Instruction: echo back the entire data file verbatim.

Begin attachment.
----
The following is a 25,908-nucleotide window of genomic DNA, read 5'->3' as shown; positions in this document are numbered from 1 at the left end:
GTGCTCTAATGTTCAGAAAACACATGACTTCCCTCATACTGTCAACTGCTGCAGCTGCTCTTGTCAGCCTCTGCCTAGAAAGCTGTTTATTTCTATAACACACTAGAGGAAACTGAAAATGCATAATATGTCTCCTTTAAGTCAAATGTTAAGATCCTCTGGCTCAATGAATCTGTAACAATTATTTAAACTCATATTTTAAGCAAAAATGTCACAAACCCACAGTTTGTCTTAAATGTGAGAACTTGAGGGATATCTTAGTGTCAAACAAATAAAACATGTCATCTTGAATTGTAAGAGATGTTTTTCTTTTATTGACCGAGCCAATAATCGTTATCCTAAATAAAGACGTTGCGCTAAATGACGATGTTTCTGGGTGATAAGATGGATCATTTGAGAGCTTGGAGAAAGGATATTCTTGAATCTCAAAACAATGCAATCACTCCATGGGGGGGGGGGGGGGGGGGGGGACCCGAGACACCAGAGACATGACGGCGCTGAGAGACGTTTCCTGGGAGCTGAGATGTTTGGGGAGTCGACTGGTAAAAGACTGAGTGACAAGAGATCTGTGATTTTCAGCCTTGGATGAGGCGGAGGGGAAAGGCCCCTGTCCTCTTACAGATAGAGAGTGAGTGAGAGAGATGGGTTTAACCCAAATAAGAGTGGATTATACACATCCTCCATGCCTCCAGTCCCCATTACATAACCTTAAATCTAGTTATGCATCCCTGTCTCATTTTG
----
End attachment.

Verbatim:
The following is a 25,908-nucleotide window of genomic DNA, read 5'->3' as shown; positions in this document are numbered from 1 at the left end:
GTGCTCTAATGTTCAGAAAACACATGACTTCCCTCATACTGTCAACTGCTGCAGCTGCTCTTGTCAGCCTCTGCCTAGAAAGCTGTTTATTTCTATAACACACTAGAGGAAACTGAAAATGCATAATATGTCTCCTTTAAGTCAAATGTTAAGATCCTCTGGCTCAATGAATCTGTAACAATTATTTAAACTCATATTTTAAGCAAAAATGTCACAAACCCACAGTTTGTCTTAAATGTGAGAACTTGAGGGATATCTTAGTGTCAAACAAATAAAACATGTCATCTTGAATTGTAAGAGATGTTTTTCTTTTATTGACCGAGCCAATAATCGTTATCCTAAATAAAGACGTTGCGCTAAATGACGATGTTTCTGGGTGATAAGATGGATCATTTGAGAGCTTGGAGAAAGGATATTCTTGAATCTCAAAACAATGCAATCACTCCATGGGGGGGGGGGGGGGGGGGGGGACCCGAGACACCAGAGACATGACGGCGCTGAGAGACGTTTCCTGGGAGCTGAGATGTTTGGGGAGTCGACTGGTAAAAGACTGAGTGACAAGAGATCTGTGATTTTCAGCCTTGGATGAGGCGGAGGGGAAAGGCCCCTGTCCTCTTACAGATAGAGAGTGAGTGAGAGAGATGGGTTTAACCCAAATAAGAGTGGATTATACACATCCTCCATGCCTCCAGTCCCCATTACATAACCTTAAATCTAGTTATGCATCCCTGTCTCATTTTG